1959 FIAT-Abarth 750 Record Monza Bialbero Coupé
Coachwork by Carrozzeria Zagato
Chassis no. 550486
Engine no. 600319 (its matching numbers unit with car, see text)
4-Cylinder, twin overhead camshaft, 835cc, 85bhp Appx 72 bhp at 8,000 6800 rpm
4-Speed manual transaxle
Independent by transverse leaf springs at front and coil springs at rear
Left hand drive
*In the present ownership for 30 years
*Fastidiously researched and restored
*A period Team Roosevelt 1959 Sebring entry, believed to be the Remo Cattini/Lanzo Cussino car
*Eligible for VSCCA Racing
The Abarth Record Bialbero
An innovative concern with a sporting pedigree second to none, Abarth branched out from producing induction and exhaust systems into selling performance kits for - mainly FIAT - production cars, later building a succession of aerodynamically stylish sports prototypes and limited-series production cars.
One of Carlo Abarth's most successful series of GT cars was based on the FIAT 600, the first of these handsome little Zagato-bodied coupés - the 750 - appearing in 1956. The 600 chassis was used with scant modification apart from changing spring rates and up-rating the front brakes to twin-leading-shoe operation, yet despite this apparent handicap coped remarkably well with the Abarth's greatly increased performance. The next stage of development saw the 750 equipped with a double-overhead-camshaft engine designed by Gioacchio Columbo, designer of the first Ferrari V12s that helped liberate 47 51bhp from the tiny engine, these models thus equipped being dubbed 'Bialbero' (Twin-cam). Abarth's diminutive coupés were soon dominating the small-capacity classes in international GT racing. Indeed, in North American SCCA events the 1.0-litre Abarth was obliged to compete against rivals displacing up to 3.8 litres and still proved capable of winning!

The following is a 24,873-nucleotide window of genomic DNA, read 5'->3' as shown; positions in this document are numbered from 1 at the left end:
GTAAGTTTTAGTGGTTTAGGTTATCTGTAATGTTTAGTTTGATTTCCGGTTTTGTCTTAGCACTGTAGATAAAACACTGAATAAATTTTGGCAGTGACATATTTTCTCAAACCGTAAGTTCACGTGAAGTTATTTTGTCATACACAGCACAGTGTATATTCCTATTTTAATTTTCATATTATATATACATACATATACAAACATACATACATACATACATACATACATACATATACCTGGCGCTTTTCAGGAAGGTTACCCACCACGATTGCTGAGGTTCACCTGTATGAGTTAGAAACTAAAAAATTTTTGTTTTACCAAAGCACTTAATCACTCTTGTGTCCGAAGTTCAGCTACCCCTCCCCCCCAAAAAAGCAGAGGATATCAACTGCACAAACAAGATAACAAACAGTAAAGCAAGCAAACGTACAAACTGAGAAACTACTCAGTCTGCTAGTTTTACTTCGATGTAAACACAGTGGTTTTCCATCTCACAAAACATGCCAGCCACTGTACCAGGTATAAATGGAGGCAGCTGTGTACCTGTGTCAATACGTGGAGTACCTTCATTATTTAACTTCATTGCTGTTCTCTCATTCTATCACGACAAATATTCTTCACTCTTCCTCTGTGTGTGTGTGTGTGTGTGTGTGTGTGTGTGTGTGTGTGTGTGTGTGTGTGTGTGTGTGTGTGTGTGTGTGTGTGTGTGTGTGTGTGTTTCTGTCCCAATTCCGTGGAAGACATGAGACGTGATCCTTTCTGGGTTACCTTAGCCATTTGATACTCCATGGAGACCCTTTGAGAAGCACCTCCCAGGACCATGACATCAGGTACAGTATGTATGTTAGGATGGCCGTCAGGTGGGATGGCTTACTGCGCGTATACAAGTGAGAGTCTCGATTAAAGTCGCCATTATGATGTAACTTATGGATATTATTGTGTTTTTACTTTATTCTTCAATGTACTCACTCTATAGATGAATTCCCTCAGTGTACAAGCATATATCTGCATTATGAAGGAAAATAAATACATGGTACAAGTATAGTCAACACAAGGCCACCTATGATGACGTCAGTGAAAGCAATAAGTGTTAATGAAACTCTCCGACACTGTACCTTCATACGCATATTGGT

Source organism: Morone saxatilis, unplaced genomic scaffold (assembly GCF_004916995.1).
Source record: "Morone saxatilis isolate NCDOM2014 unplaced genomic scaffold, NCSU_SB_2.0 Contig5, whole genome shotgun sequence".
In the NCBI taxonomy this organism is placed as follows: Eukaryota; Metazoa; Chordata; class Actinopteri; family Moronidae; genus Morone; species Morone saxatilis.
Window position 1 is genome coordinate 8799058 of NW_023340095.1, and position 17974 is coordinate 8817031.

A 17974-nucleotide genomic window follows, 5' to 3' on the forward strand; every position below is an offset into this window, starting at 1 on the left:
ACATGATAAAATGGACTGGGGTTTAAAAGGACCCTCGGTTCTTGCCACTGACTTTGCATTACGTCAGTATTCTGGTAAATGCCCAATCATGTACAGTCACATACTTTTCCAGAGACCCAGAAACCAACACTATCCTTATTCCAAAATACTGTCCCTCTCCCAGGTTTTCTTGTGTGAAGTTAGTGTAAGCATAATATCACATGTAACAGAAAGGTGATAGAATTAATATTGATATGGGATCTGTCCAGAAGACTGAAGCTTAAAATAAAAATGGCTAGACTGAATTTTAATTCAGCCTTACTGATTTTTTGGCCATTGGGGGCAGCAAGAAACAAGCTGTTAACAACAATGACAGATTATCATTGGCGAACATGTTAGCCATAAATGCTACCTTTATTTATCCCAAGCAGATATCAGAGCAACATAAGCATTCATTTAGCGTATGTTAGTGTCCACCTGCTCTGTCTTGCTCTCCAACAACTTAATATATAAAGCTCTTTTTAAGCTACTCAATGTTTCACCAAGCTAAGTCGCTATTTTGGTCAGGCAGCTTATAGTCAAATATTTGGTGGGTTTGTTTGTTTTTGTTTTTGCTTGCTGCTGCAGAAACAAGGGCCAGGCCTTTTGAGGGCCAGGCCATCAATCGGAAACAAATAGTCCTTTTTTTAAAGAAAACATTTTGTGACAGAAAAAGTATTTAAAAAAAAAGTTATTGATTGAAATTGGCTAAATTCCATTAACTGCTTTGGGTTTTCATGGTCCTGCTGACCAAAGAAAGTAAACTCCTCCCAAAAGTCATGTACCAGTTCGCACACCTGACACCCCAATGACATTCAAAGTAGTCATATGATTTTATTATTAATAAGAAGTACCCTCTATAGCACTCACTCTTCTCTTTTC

The Motorcar Offered
The current owner acquired 550486 in the early 1980s and in doing so began a labor of love in terms of restoration and research. His extensive work has enabled him to make deductions about the early history of the car which are both fascinating and uncontested by other aficionados of the marque and model.
At the time of its acquisition, the car was an engineless rolling chassis, but a number of clues to its importance were very clear to its knowledgeable buyer. Most notable was the required holes for fixing the fuel pressure regulator bracket - another Bialbero exclusive feature. So the car was clearly one of these rare brethren of Abarths.
The next base point for research was the discovery of a series of three drilled holes in the passenger side door which had long since been covered by filler and paint. These holes correlated perfectly to a door mounted racing number light which cars known to be in the USA and to have run at Sebring in 1959 carried by regulation to make their racing numerals visible at night. That narrowed the field to one of the four cars that had run at that event that year for Team Roosevelt.